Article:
For Teranode, the project represents an opportunity to showcase its use of semantic web technologies for integrating life science data â€" a capability that is oft-touted by semantic web proponents, but has yet to be proven in the eyes of some observers [BioInform 11-08-04].

Teranode is one of the first firms in the life science informatics sector to embrace semantic web tools as part of its commercial platform, and Shanahan told BioInform that the project could help validate the technology among the broader life science research community.

"As the value and the understanding of the semantic web rises, we would certainly benefit from that, and that's our goal, primarily," Shanahan said.

While Teranode is currently working with four undisclosed customers to deploy semantic web methods behind their company firewalls, Shanahan said that many customers are still wary of the approach.

"Most companies don't come in and ask us for semantic web technologies. Nobody's saying, 'Hey, I want to buy semantic web,'" he said. "In those situations, what we're selling is a novel new application that they haven't been able to buy before. … Now we have this R&D dashboard, and what happens is we turn around and say, 'By the way, the way we made this work was semantic web.' And so it's really sort of after the fact. That's not their buying criteria."

Some in the industry remain skeptical that the semantic web will deliver on its promise.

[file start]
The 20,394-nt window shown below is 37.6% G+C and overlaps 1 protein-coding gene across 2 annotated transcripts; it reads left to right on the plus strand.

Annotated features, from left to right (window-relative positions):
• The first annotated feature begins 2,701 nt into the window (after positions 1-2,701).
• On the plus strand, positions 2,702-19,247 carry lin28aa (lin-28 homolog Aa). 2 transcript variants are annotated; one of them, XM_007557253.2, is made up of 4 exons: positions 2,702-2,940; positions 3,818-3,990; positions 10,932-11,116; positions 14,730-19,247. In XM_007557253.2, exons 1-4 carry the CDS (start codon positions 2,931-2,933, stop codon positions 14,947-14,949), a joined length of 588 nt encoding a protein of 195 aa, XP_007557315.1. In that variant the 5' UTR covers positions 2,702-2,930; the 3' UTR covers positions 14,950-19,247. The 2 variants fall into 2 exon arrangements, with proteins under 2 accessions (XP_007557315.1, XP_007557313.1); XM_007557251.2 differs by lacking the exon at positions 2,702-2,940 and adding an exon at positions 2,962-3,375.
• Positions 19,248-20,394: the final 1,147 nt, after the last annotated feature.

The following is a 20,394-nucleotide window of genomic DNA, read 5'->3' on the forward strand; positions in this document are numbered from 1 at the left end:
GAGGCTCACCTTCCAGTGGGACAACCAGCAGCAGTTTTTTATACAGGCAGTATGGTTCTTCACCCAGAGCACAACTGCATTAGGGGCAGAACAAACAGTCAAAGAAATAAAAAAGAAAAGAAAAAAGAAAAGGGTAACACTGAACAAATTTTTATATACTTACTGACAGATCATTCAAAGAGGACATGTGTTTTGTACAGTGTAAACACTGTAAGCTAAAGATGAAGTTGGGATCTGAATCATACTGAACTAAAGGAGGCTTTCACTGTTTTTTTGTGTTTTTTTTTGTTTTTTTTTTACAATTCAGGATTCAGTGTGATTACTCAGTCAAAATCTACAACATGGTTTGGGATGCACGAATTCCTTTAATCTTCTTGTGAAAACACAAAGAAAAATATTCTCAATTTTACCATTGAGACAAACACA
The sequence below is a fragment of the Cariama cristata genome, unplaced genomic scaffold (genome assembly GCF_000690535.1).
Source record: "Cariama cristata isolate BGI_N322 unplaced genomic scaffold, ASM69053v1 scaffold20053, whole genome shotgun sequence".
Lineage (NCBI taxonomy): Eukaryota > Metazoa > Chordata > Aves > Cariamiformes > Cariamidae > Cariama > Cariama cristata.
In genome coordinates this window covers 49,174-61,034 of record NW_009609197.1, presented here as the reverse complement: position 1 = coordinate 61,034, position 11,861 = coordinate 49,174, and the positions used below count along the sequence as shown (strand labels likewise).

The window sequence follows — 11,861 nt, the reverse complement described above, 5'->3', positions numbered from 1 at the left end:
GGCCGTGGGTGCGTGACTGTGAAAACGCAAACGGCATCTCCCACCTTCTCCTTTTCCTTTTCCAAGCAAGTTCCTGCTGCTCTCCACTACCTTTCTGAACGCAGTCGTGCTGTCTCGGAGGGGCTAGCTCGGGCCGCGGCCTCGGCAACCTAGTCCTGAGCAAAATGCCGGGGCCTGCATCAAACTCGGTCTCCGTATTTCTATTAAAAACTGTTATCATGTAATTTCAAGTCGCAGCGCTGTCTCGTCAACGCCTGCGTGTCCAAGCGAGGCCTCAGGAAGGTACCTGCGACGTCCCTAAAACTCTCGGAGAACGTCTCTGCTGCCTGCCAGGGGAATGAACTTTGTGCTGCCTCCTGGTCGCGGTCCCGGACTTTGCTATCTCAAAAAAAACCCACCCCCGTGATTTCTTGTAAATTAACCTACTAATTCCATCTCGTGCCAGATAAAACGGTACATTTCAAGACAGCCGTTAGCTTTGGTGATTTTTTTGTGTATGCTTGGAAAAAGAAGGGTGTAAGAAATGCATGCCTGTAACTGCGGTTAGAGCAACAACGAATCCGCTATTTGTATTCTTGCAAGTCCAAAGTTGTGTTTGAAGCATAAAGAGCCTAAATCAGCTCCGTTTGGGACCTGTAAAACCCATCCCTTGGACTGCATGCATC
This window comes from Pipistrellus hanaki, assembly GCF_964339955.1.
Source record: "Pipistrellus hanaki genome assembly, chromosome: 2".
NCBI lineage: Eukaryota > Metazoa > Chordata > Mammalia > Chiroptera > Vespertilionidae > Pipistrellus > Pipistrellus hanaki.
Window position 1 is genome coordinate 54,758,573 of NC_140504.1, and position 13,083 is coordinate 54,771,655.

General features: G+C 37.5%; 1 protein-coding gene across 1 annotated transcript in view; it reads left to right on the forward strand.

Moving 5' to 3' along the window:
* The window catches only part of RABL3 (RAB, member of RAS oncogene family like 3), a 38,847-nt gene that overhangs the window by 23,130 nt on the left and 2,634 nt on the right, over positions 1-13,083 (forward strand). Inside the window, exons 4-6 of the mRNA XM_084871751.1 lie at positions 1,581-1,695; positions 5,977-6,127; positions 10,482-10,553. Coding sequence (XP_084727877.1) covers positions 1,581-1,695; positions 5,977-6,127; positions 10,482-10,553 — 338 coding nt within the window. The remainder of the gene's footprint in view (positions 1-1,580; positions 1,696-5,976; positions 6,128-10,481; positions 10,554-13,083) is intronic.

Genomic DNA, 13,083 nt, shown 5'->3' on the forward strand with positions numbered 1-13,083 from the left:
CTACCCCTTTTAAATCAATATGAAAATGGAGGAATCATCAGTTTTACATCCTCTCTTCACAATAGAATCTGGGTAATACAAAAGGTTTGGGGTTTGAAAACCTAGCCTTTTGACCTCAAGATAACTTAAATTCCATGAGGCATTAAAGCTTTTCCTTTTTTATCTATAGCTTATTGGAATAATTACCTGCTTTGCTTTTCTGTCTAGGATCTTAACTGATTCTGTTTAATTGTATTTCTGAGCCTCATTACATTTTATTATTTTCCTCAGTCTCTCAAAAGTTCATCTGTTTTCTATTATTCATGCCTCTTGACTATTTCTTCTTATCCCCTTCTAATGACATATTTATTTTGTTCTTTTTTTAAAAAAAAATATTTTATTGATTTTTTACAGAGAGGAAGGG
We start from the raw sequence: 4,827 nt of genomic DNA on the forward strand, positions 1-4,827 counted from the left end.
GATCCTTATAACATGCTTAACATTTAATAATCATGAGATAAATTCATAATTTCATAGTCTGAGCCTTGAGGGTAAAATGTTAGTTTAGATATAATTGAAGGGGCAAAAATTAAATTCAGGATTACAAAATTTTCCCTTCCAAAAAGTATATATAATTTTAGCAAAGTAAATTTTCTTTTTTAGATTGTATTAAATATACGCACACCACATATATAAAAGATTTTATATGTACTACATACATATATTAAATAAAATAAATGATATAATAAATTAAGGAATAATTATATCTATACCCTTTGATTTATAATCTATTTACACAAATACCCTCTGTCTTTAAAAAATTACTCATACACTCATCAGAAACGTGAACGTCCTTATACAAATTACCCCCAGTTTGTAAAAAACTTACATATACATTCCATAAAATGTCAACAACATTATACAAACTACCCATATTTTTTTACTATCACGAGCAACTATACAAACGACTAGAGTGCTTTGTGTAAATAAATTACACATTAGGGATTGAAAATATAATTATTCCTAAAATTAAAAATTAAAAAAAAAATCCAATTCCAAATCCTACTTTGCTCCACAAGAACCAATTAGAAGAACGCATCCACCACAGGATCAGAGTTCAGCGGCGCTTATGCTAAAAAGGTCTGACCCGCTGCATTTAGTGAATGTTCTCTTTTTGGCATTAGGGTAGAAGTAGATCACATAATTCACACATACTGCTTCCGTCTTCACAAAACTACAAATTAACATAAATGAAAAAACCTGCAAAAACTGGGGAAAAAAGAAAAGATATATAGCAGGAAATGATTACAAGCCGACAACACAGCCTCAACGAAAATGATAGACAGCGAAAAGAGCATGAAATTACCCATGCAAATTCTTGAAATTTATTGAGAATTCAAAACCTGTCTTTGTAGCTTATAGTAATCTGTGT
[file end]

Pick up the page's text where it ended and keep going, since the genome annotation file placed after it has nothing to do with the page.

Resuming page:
Rainer Fuchs, vice president for research informatics and operations at Biogen Idec, wrote in an e-mail to BioInform that "there's certainly quite a bit of 'buzz' around this topic these days, but I don't think it has moved into the mainstream yet, with applications of tangible benefits."

Fuchs added that "20 years of work in heterogeneous data integration in the life sciences have yielded precious few universally accepted standards. The reason for that was certainly not a gap in technologies, but fundamental (and often well justifiable) differences in opinion of the best way to define, describe, and represent concepts in a given area. It beats me why a new set of technologies should suddenly change the human part of this equation."

Fuchs did note, however, that even if semantic web methodologies fall short of their promise for large-scale applications, smaller-scale integration efforts within a single organization could benefit from the technology. "Where overwhelming scientific or commercial interests provide the required impetus for agreement on domain/application-specific ontologies, I can see semantic web technologies become an interesting and important addition to a developer's toolbox," he said.

Robin McEntire, director of knowledge-based systems at GlaxoSmithKline, said that "the semantic web is an area we're very interested in at GSK" â€" particularly for applications in data integration and "lower-level reasoning and inference."

McEntire noted that "simple" RDF utilities, like RSS feeds, have already taken hold within pharma, while other semantic web tools are "a little further away, and we're a little more guarded about committing to those tools." McEntire said that GSK would be interested in pilot studies with research groups or small firms willing to "show me the semantics and show me where it can help my business."